chapter 24 deindustrialization and the rise of the service sector
Download
Skip this Video
Download Presentation
Chapter 24 Deindustrialization and the Rise of the Service Sector

Loading in 2 Seconds...

play fullscreen
1 / 20

Chapter 24 Deindustrialization and the Rise of the Service Sector - PowerPoint PPT Presentation


  • 144 Views
  • Uploaded on

Chapter 24 Deindustrialization and the Rise of the Service Sector. In the past three decades. Deindustrialization. Decrease in the cost of transportation. Rise of public sector and. Information and communication technologies. Growth in Mechanization of production . Growth of Service Sector.

loader
I am the owner, or an agent authorized to act on behalf of the owner, of the copyrighted work described.
capcha
Download Presentation

PowerPoint Slideshow about 'Chapter 24 Deindustrialization and the Rise of the Service Sector' - Anita


An Image/Link below is provided (as is) to download presentation

Download Policy: Content on the Website is provided to you AS IS for your information and personal use and may not be sold / licensed / shared on other websites without getting consent from its author.While downloading, if for some reason you are not able to download a presentation, the publisher may have deleted the file from their server.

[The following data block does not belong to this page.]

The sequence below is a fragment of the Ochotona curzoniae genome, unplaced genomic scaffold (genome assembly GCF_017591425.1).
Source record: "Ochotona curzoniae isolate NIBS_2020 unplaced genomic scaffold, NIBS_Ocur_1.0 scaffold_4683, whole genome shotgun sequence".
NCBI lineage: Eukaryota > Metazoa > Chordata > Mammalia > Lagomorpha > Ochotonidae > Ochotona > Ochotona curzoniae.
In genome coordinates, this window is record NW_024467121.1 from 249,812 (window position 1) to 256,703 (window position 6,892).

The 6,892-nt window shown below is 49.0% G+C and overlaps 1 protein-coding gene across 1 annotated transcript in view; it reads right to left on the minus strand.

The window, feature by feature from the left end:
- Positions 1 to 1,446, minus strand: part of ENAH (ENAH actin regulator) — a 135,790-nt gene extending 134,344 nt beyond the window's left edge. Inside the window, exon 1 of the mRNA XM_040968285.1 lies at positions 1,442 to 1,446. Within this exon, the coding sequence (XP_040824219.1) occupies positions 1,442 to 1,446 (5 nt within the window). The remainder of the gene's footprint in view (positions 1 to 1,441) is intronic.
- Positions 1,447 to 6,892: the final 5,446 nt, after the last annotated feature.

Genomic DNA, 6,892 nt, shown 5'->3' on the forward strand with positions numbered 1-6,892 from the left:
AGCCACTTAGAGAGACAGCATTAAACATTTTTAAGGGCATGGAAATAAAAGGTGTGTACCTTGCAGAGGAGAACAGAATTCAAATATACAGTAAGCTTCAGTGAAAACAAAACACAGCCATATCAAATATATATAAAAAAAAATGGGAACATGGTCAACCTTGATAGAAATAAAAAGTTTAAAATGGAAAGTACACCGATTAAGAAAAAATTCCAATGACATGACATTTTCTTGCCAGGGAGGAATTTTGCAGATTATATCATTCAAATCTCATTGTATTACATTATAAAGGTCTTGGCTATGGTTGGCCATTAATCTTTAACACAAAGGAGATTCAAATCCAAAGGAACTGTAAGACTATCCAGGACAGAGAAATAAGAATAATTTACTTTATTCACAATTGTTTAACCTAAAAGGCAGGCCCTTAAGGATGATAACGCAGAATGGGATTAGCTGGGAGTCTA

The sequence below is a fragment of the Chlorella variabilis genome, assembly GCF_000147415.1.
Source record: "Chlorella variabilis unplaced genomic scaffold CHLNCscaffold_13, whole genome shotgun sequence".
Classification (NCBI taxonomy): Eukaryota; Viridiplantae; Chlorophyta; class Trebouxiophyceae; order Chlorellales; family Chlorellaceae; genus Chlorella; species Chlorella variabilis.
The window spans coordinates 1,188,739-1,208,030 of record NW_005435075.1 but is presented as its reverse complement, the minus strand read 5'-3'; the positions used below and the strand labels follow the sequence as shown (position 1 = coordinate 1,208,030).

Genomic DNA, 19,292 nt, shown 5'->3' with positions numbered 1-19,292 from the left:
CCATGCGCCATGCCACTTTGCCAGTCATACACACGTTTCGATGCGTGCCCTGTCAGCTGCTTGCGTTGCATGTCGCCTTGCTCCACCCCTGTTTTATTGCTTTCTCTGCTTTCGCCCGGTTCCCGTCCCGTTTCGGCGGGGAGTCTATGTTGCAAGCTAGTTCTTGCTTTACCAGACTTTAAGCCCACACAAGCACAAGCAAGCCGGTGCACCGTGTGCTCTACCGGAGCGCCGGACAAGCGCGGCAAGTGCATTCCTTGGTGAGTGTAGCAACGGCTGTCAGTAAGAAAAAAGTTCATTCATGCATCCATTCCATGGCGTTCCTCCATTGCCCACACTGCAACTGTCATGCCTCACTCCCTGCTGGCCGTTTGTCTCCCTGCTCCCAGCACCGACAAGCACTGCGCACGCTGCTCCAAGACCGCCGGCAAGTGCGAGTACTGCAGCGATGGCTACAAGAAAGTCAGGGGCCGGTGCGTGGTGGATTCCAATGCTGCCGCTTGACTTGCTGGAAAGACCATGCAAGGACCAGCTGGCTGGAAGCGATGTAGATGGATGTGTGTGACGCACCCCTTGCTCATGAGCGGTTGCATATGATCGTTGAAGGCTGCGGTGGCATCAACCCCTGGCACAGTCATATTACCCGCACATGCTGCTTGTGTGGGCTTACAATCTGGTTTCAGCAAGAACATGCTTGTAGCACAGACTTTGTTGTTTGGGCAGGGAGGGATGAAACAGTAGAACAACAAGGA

- - - - - - - - - - - - - - - - - - - - - - - - - - E N D - - - - - - - - - - - - - - - - - - - - - - - - - -
Presentation Transcript
in the past three decades
In the past three decades

Deindustrialization

Decrease in the cost of transportation

Rise of public sector and

Information and communication technologies

Growth in Mechanization of production

Growth of Service Sector

categories of service industries
Categories of Service Industries
  • “Fordist” - Henry Ford’s idea of “assembly line” pioneered the production process.

Was challenged in the early 1970s

Postindustrial/post-Fordist

economic order

tertiary industries service sector
Tertiary Industries - Service Sector

Broad range - broken down into 3 categories

Tertiary

Quaternary

Quinary

Higher/more specialized knowledge skills- finance, admin, insurance, legal services, computer services

Basic business-Personal services associated with retailing, restaurants/hotels,transportation, comm, utilities,etc

High-level decision makers/advanced human capacities- CEO, CIO, CFO, top govt officials, research professors,